© St. Petersburg Times, published September 24, 2002
I listened for hours to reports from Alligator Alley where three medical students were detained earlier this month on suspicion they were headed to Miami to "bring down" something, apparently the goal of a terrorist plot they had fine-tuned at a Shoney's in Calhoun, Ga.
I heard a sheriff say haltingly, as if he had not yet convinced himself, that he would characterize the men as uncooperative.
I heard law enforcement and elected officials call Eunice Stone an American hero for alerting authorities after she apparently overheard the conversation that seemed threat-filled.
I heard most of those same people urge prosecution of the three men if it turned out they were perpetrating a hoax.
The students denied making comments threatening terrorism, seriously or as a hoax.
I listened for hours.
I didn't hear anyone say what should happen to Stone if she were making up the accusations.
There was no way to know the truth at that point, no way to know whose version of events was accurate. Investigators knew little of the woman who reported the conversation, all those politicians taking platforms to call her a hero knew less, and the public, which got its information from the same news reports I did, knew even less.
There was no evidence to indicate where the truth lay, as investigators blew up a book bag or lunch box taken from one of the two cars. There was nothing, as bomb-sniffing dogs alerted falsely, as they often do, to indicate to whom credibility should be assigned.
After 17 hours of detention, there was still nothing to indicate who should be believed.
But the nation didn't seem to have a problem with parceling out credibility: Woman who reported what she thought she overheard from another booth in a restaurant, 100 percent; men who denied saying it, 0.
Good American, 100 percent; terrorist suspects, 0.
White woman, 100 percent; Middle Eastern men, 0.
With no evidence to go on, and with judgment based only on prejudice, in America credibility looks like Eunice Stone.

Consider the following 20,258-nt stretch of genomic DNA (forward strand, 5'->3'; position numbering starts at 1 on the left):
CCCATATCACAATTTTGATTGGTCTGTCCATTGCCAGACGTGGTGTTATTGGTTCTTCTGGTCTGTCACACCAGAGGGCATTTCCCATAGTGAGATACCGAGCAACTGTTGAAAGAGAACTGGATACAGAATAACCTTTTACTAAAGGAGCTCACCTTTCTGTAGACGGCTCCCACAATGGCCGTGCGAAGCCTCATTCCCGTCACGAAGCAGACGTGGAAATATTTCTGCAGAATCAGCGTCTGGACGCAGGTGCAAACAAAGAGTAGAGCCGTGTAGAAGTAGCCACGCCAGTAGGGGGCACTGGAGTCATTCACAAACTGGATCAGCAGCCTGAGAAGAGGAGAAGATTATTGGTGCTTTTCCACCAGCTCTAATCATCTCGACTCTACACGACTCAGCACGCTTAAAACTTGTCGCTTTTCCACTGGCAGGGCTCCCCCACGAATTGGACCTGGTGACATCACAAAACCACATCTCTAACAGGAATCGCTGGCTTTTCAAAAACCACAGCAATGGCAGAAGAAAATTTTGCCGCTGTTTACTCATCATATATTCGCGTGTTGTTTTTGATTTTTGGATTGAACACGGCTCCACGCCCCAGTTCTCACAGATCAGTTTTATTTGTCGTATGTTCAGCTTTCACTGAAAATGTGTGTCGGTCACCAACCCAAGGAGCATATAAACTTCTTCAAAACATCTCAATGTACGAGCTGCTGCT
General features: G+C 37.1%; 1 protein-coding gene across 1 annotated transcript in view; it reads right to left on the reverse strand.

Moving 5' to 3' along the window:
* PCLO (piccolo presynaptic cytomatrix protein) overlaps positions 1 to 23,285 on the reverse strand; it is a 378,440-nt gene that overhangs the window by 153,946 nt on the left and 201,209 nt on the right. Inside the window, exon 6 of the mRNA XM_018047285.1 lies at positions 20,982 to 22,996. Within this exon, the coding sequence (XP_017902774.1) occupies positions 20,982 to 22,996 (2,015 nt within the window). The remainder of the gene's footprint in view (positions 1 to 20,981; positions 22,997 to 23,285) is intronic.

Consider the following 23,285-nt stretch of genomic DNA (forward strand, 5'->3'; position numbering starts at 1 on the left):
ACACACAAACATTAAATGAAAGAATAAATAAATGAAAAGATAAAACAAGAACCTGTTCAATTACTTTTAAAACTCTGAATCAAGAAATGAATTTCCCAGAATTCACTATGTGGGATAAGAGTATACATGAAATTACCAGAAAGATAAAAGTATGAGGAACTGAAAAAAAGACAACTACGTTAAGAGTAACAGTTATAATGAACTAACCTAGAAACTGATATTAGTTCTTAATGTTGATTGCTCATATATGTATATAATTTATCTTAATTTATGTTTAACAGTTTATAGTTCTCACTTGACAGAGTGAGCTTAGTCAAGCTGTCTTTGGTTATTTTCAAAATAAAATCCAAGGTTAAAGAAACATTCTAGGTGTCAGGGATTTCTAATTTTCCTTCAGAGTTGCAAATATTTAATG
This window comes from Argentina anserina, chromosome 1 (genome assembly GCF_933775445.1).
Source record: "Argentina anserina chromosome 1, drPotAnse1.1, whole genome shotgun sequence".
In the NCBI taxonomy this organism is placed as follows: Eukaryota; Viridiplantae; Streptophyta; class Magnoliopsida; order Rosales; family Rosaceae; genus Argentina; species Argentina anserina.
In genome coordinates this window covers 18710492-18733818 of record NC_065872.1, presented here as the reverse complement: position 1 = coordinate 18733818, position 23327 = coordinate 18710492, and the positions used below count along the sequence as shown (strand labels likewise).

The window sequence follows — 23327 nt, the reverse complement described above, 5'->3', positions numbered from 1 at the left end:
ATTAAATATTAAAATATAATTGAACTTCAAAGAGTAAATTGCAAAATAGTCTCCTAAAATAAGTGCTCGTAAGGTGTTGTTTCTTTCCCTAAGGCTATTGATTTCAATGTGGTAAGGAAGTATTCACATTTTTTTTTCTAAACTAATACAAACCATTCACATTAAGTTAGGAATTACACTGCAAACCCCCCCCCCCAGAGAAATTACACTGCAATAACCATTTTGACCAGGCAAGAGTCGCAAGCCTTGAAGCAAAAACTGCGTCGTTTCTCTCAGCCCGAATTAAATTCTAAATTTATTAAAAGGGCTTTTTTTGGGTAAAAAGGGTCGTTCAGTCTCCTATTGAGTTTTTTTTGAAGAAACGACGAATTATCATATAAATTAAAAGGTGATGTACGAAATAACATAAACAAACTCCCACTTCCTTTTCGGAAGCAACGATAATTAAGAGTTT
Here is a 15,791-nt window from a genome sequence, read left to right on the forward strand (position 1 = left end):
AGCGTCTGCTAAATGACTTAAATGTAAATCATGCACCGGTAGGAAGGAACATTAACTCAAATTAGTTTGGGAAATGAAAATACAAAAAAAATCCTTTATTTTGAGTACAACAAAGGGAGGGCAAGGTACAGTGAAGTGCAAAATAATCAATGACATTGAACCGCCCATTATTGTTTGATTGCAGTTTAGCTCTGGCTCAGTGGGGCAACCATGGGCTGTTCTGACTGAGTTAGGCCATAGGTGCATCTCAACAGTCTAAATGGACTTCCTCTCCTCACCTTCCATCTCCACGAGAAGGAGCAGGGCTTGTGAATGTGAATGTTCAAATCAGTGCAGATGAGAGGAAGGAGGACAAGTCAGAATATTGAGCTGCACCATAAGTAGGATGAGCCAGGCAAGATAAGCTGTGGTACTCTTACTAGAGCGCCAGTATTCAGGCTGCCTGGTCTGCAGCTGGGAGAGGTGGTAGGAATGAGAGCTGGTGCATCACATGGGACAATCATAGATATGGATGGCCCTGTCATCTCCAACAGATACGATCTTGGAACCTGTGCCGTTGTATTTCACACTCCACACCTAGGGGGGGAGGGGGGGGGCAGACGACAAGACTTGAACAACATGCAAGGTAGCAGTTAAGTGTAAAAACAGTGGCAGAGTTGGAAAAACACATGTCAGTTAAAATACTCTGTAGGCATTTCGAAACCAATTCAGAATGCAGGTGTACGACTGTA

The episode had no villains. Unless Stone lied about what she heard. Unless the three men lied about what they said. If Stone heard, or thought she heard someone -- anyone -- talking about blowing up a building, she should have reported it. The police should have tracked the car and detained the men until they were satisfied there was no threat. That much of it we got right.
Since last September, the threat of terrorism has become real and has formed a cloud over our lives. Each of us has a duty to do what we can to thwart any threat. Stone and law enforcement agencies did that.
Then the rest of us got into it with our presumption of guilt.
We forgot that overheard conversations, lacking context and loaded with blanks to be filled in, are often -- no, usually -- misconstrued. We forgot that people, for attention, spite or excitement, sometimes make up stories, like the man in Las Vegas a few months ago who claimed to have overheard a terrorist plot on his cell phone.
We forgot that guilt, not innocence, requires proof, that any uninvited intrusion into our lives by the state is a serious assault on our freedom.
Right now, we should be asking ourselves why. Why were we so quick to take sides in a classic he-said, she-said situation? Why were we so quick to demand prosecution when we had no basis for knowing a crime had been committed? Why were we not outraged when the hospital to which the men were going to study told them they were no longer welcome, even after an investigation cleared them of wrongdoing?
We need to examine those questions because the terrorism threat, like the episode on Alligator Alley, eventually will go away. The excuse of vigilance also will fade. We need to examine those questions because the ugly, suspicious, intolerant side of us we're seeing now was not created by these times but revealed by them.
We need to use the glare as a time to learn about ourselves and change, not to wrap ourselves in denial by calling these extreme times. Americans have always had a facility for nullifying groups of people the way many did the three students. There was a time not long ago when black defendants wasted time by going to trial on their way to prison, especially if their accuser was white. Guilt was presumed, claims of innocence were offensive assaults on the integrity of the accusers, a parallel to much of the reaction to the three men detained last week.
Americans have always had a willingness to sacrifice freedom for security, so long as it was somebody else's rights and their freedom. Stopping people based on profiles makes perfect sense to people who don't fit the profile. The Sept. 11 terrorists were of Middle Eastern ancestry, they say, therefore it makes perfect sense to err on the side of caution and single out Middle Eastern men for scrutiny.
By that kind of inductive reasoning, we should stop the advancement of middle-age white men at middle management or lower. The security of the nation's large corporations could depend on it. The marauding CEOs who destroyed companies and lives in the last couple of years were all middle-age white men, or had strong ties to them.
Those who are not guilty should be willing to endure the inconvenience of forfeiting millions of dollars in future earnings for the sake of national security.
(Hmmm. I'll have to do that more often. It feels good -- downright patriotic -- to make a sacrificial offering of someone else's rights and freedom.)
-- To reach Elijah Gosier, call (727) 893-8650 or e-mail firstname.lastname@example.org.